So since this is the Game of the YoRHa Edition you get all of the DLC.  Most of this is just skins and avatars for the PS4, but the meat of the DLC are the Colosseums.  At some point you’ll get a message in your inbox that will open up three Colosseums.  Each one has you taking on multiple rounds with each round having you deal with multiple enemies.  Each successful round and finishing all three Colosseums will let you work towards a new ending that’s not one of the twenty-six from the base game.  Oh, and those twenty-six endings?  I’d be lying if I said I’ve seen all of them but from what I understand, most of them are just joke “game over” endings, with only five (six if you count the DLC) being real “end-of-the-game” endings.

I’ve read that a lot of people soured on the fact that to really experience the full story you had to play through multiple times, and that playing through Route B wasn’t worth it just to see what happens in Route C.  Fair enough, though I personally don’t mind that concept.  My main annoyance was the constant shifts in camera angles.  In the same area (specifically the factory at the start of the game and you’ll come back to it later on) you’d go from a 3D perspective, to 2D, to 2D reeeeeeeeeeeally zoomed out to where it’s hard to see just where you are, let alone what you’re hitting, to a top-down perspective where your sense of height is non-existent.  Personally, I loved the armored mech areas and the boss fights with them and I really wish they did more of them, at least with Route A.  Granted they didn’t feel too difficulty (grind for a bit and even the final boss is not that bad), but as a fan of shooters such as Ikaruga and the like, this was a welcome surprise for me, especially with one boss fight that took so long I was wondering if it was the final boss.

Overall, NieR Automata: Game of the YoRHa edition is an awesome game and one I’m glad I finally got the chance to play.  Graphically speaking the game looks pretty good on a PS4 (for the record I have a standard PS4, not the PS4 Pro) and the music is simply amazing to listen to, sounding calm and intense at the right moments.  Again, I understand that some people weren’t fond of Route B being basically Route A from 9S’s point of view and you had to do that to ultimately witness the whole story, but I’m usually more about the gameplay itself and with as much fun as I had with the game, I’d have no issues revisiting this down the road to ultimately finish everything.  If you’re looking for a good hack-and-slash RPG with some mech-shooters and the occasional awkward camera perspectives thrown in, give NieR Automata a try.  Just don’t be too surprised with how short the main story can be on the first run if you basically do nothing else.

NieR Automata: Game of the YoRHa Edition was my first foray into the NieR series and I personally loved it.  I know some people soured on having to basically replay the same game again just to get to the third run that opened up more of the story, but the first two routes don’t take incredibly long to play through if you don’t do any side missions.  Then again doing the side missions just made the game more fun for me and I kept forgetting that I needed to finish the main story to write this review.  If you’re into hack-and-slash RPGs and don’t mind having to play through the game three times to experience the full story, give this game a shot.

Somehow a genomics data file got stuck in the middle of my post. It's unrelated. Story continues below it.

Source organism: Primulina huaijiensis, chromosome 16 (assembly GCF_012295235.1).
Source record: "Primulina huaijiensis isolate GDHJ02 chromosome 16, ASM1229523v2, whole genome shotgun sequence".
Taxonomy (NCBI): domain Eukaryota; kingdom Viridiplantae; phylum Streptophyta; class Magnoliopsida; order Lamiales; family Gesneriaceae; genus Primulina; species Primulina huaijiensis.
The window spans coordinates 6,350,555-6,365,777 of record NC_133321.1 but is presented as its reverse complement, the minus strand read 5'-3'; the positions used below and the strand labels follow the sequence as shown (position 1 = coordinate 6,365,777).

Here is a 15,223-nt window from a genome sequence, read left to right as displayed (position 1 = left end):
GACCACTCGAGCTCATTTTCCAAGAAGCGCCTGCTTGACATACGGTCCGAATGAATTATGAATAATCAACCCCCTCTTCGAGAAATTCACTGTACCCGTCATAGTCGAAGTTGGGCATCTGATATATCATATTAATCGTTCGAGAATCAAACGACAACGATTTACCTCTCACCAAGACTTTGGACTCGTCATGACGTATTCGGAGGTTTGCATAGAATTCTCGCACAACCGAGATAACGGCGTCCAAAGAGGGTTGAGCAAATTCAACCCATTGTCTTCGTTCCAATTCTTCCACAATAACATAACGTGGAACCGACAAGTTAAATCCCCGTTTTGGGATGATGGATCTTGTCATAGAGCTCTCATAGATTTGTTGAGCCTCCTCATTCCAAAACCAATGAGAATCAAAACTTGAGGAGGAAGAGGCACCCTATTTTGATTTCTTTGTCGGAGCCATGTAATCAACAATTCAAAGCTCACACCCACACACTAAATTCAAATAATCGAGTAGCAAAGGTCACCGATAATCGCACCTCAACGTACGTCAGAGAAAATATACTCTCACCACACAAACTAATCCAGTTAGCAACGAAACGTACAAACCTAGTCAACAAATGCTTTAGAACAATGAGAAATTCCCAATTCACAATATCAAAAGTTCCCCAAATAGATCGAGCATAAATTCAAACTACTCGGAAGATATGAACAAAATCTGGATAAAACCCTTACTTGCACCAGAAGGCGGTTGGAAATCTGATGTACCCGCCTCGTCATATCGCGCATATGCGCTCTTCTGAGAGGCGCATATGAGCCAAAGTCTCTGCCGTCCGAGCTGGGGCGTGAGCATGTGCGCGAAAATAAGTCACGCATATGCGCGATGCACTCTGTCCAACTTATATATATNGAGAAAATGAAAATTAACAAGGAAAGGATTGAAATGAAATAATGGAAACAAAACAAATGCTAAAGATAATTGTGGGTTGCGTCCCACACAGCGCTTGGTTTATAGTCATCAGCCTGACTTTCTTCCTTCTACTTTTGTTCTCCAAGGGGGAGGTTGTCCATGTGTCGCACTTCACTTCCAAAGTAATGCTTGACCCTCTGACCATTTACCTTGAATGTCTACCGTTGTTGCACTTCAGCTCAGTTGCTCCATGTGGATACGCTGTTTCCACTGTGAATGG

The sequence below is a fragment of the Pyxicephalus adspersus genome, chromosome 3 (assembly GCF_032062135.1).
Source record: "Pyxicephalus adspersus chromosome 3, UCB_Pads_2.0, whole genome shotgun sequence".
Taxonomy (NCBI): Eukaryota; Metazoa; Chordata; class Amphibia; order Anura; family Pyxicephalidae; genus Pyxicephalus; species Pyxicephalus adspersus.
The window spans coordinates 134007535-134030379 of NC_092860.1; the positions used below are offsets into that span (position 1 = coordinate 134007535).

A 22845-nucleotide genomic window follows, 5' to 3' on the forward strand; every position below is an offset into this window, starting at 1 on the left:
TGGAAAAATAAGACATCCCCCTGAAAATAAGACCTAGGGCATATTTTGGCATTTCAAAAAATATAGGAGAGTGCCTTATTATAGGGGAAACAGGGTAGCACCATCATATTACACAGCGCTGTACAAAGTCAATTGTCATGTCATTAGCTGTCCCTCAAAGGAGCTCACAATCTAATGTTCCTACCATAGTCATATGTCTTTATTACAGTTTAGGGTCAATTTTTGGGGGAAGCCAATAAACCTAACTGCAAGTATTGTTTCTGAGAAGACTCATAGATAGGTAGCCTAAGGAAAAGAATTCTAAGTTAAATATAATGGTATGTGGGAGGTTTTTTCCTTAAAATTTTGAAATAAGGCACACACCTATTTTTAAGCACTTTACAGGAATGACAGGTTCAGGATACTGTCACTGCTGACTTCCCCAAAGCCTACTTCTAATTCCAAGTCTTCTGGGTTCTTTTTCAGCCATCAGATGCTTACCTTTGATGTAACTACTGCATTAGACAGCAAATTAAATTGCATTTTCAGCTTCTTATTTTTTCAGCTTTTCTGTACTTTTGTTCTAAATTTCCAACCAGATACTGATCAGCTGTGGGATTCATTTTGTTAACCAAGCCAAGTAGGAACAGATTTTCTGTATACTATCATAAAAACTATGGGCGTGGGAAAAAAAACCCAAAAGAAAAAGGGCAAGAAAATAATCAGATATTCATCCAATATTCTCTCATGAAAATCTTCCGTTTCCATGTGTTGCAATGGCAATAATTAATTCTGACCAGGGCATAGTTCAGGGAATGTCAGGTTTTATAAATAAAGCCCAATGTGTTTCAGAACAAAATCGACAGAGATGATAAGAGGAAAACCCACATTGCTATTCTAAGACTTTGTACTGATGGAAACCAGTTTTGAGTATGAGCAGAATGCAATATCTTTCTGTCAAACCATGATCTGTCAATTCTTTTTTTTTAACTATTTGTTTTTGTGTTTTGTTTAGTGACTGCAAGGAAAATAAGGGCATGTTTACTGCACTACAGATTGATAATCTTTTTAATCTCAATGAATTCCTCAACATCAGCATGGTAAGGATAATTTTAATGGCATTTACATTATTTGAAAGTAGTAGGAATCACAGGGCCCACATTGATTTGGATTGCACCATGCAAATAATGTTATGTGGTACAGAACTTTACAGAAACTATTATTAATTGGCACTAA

Rating: 9.5 Exquisite

* The product in this article was sent to us by the developer/company.

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About Author

I began my lifelong love of gaming at an early age with my parent's Atari 2600.  Living in the small town that I did, arcades were pretty much non-existent so I had to settle for the less than stellar ports on the Atari 2600.  For a young kid my age it was the perfect past time and gave me something to do before Boy Scout meetings, after school, whenever I had the time and my parents weren't watching anything on TV.  I recall seeing Super Mario Bros. played on the NES at that young age and it was something I really wanted.  Come Christmas of 1988 (if I recall) Santa brought the family an NES with Super Mario Bros./Duck Hunt and I've been hooked ever since.

Over 35 years from the first time I picked up an Atari joystick and I'm more hooked on gaming than I ever have been.  If you name a system, classics to moderns, there's a good chance I've not only played it, but own it.  My collection of systems spans multiple decades, from the Odyssey 2, Atari 2600, and Colecovision, to the NES, Sega Genesis, and Panasonic 3DO, to more modern systems such as the Xbox One and PS4, and multiple systems in between as well as multiple handhelds.  As much as I consider myself a gamer I'm also a game collector.  I love collecting the older systems not only to collect but to play (I even own and still play a Virtual Boy from time to time).  I hope to bring those multiple decades of gaming experience to my time here at Gaming Nexus in some fashion.
These days when I'm not working my day job in the fun filled world of retail, I'm typically working on my backlog of games collecting dust on my bookshelf or trying to teach myself C# programming, as well as working on some projects over on YouTube and streaming on Twitch.  I've been playing games from multiple generations for over 35 years and I don't see that slowing down any time soon.